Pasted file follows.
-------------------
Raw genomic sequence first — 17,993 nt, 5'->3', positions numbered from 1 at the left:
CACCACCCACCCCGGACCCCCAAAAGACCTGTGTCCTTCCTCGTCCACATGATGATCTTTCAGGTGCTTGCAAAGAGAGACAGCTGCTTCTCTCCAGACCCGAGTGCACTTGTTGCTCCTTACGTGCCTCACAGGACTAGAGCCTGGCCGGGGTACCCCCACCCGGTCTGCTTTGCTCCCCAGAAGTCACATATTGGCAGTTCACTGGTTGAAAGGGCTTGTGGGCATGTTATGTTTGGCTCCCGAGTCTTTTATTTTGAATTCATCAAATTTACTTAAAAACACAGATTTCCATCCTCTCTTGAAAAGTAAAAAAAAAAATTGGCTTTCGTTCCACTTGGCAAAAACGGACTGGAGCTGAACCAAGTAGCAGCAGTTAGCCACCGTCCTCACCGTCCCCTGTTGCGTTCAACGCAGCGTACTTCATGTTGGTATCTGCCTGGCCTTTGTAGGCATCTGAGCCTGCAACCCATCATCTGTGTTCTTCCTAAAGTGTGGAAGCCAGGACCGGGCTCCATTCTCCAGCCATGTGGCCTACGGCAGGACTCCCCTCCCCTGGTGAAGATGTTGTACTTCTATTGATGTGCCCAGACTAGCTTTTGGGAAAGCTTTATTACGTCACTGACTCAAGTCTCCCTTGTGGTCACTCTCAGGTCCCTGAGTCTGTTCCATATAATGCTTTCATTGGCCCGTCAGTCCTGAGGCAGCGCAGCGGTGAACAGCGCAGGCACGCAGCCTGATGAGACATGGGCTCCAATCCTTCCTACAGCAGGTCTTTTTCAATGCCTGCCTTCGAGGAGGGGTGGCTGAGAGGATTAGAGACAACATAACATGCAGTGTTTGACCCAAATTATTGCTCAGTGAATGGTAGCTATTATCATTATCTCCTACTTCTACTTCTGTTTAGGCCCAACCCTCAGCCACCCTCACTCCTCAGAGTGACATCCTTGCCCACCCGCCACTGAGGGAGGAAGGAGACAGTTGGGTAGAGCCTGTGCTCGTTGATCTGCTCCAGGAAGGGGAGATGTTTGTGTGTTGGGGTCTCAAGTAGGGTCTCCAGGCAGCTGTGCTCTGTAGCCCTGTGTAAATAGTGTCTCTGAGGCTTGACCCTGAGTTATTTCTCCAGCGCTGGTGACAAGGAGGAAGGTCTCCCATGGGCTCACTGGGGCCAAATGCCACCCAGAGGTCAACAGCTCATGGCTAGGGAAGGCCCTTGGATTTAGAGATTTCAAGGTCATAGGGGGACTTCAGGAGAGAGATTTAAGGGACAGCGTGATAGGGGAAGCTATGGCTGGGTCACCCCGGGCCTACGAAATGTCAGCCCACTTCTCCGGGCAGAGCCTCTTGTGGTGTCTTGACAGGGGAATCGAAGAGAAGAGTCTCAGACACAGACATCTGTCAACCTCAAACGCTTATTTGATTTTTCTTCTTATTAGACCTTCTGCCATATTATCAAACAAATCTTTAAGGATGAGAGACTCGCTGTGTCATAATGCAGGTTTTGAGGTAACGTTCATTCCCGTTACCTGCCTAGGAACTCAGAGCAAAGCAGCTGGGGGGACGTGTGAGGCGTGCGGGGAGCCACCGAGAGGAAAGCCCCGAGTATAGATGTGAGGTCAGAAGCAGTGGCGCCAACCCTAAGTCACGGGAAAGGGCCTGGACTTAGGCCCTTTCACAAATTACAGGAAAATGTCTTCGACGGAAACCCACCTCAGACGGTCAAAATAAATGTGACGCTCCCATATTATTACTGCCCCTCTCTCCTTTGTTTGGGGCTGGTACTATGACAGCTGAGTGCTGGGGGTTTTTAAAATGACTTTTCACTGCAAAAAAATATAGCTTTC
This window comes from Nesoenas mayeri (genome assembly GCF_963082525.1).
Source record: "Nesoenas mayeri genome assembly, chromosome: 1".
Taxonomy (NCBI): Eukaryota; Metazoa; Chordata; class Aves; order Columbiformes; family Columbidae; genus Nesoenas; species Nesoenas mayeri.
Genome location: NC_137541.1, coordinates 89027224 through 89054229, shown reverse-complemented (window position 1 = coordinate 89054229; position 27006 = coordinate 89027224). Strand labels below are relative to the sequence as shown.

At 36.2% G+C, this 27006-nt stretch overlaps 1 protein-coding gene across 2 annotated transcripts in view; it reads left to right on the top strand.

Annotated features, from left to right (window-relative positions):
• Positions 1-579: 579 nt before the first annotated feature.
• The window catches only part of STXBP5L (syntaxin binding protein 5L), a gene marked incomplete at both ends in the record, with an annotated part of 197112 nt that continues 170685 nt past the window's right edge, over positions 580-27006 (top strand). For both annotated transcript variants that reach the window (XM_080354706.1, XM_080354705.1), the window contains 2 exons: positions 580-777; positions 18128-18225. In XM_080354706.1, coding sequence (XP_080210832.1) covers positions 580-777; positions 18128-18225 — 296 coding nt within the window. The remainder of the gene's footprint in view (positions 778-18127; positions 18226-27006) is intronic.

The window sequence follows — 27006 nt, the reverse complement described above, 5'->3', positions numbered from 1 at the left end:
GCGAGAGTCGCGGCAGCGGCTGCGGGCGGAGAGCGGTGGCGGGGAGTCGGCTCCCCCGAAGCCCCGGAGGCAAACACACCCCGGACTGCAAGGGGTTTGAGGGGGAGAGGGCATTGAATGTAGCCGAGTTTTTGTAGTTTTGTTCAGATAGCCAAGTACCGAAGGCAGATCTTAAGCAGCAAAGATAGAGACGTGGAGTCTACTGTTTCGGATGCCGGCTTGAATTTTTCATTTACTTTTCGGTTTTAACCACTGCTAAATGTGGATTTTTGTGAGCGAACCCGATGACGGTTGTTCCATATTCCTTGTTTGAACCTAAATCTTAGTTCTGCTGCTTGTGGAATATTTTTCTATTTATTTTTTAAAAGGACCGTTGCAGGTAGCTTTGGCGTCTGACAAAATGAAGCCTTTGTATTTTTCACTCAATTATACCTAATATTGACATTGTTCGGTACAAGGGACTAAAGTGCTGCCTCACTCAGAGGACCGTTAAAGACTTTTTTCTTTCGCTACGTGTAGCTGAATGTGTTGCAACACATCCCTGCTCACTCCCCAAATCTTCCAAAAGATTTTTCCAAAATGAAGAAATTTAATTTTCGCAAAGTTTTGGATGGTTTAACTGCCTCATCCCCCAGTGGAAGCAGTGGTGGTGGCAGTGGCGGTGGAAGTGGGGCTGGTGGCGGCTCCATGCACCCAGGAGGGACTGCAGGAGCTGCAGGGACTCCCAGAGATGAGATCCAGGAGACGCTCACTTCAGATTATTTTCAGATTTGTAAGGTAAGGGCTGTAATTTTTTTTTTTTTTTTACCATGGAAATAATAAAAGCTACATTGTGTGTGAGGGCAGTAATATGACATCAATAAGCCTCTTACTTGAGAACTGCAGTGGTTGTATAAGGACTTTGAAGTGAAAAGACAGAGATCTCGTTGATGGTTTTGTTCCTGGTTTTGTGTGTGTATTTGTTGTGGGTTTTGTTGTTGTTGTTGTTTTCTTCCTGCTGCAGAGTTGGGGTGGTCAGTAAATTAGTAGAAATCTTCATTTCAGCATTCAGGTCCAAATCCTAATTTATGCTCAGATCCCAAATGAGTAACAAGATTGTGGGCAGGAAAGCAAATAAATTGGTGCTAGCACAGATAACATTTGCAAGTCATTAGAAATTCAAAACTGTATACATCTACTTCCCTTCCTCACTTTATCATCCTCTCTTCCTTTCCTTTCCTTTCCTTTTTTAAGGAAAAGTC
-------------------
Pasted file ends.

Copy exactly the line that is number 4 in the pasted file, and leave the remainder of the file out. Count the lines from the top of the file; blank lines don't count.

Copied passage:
Source record: "Nesoenas mayeri genome assembly, chromosome: 1".